Learning Accurate, Compact, and Interpretable Tree Annotation

Petrov, Barrett, Thibaux, Klein 2006

Petrov, Barrett, Thibaux, & Klein use an automatic approach to tree annotation that is similar to the approach taken by Matsuzaki, Miyao, Tsujii 2005. But their approach differs from the approach taken by Matsuzaki et al in that they split various nonterminals to different degrees, as appropriate to the actual complexity in the data. For example, their system finds that the preposition phrase tag (PP) should be split into 28 distinct categories, while just 2 categories are sufficient to model conjunction phrases (CONJP).

Another important difference between their system and the PCFG-LA system described by Matsuzaki et al is that node decompositions are performed incrementally, via binary splits. This incremental approach gives rise to a tree of node labels, which are much more amenable to linguistic interpretation than the categories generated by the PCFG-LA system.

The learning algorithm for this system begins with the original set of PCFG labels. It then iteratively performs three steps: split, EM, and merge. The split step divides each node label into two new labels; and divides the probability mass of the associated PCFG productions between these new labels. In order to break the symmetry between the new labels, a small amount of randomness is added to the PCFG production probabilities. The EM step uses Expectation Maximization to learn probabilities for all rules by optimizing the likelihood of the training data. The merge step then examines each split that was made, and estimates what the effect would be of removing the split. If the effect is small enough, then the two split nodes merged back together. This merge operation can be thought of as analogous to the pruning step in the construction of decision trees, where decision structures that do not significantly improve performance are pruned away to reduce the number of parameters that the model must learn, thereby avoiding over-fitting. This split-merge procedure is used because it is much easier to estimate what the effect of a merge will be than it is to estimate what the effect of a split will be.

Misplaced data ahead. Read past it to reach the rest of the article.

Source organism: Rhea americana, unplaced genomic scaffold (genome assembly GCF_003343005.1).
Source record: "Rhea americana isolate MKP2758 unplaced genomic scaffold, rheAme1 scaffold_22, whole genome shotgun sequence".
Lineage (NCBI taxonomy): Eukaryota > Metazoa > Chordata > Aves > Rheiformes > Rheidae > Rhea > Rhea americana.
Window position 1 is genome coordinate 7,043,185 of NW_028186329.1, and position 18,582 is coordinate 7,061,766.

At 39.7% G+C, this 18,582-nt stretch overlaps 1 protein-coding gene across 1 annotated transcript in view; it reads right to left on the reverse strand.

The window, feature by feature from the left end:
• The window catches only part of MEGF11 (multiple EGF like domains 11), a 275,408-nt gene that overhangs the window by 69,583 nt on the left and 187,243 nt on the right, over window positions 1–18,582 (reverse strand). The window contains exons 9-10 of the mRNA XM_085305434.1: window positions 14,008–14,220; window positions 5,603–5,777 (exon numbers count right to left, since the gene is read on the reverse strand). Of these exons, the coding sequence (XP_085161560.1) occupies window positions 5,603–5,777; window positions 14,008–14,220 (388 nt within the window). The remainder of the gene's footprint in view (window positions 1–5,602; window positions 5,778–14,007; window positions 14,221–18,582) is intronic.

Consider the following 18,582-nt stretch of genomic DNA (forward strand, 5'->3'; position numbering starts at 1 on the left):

Like the PCFG-LA system, this system does not define a one-to-one mapping between canonical values and transformed values: a single canonical tree will correspond to a relatively large set of annotated trees. As a result, calculating the best unannotated tree for a given sentence is NP-hard. Petrov et al therefore perform parsing using an algorithm that maximizes the total number of correct productions, rather than the probability of the unannotated parse.

Detailed Notes


Klein et al describe a method for improving parser performance by splitting nonterminal symbols into new symbols. The usage patterns of these new symbols are learned using EM. This is related to lexicalization, in that it adds info to symbols, but different in a few ways:

  1. Instead of building a new symbol for each head, we only add symbols where we need them.
  2. The new symbols can be used in a wider variety of ways (e.g., to propogate info around the tree.)


  1. Binarize every tree in the corpus (using left-branching binarization).
  2. For each iteration:

    1. Splitting:

      • Split all symbols in two (e.g., NP -> NP-1 nad NP-2).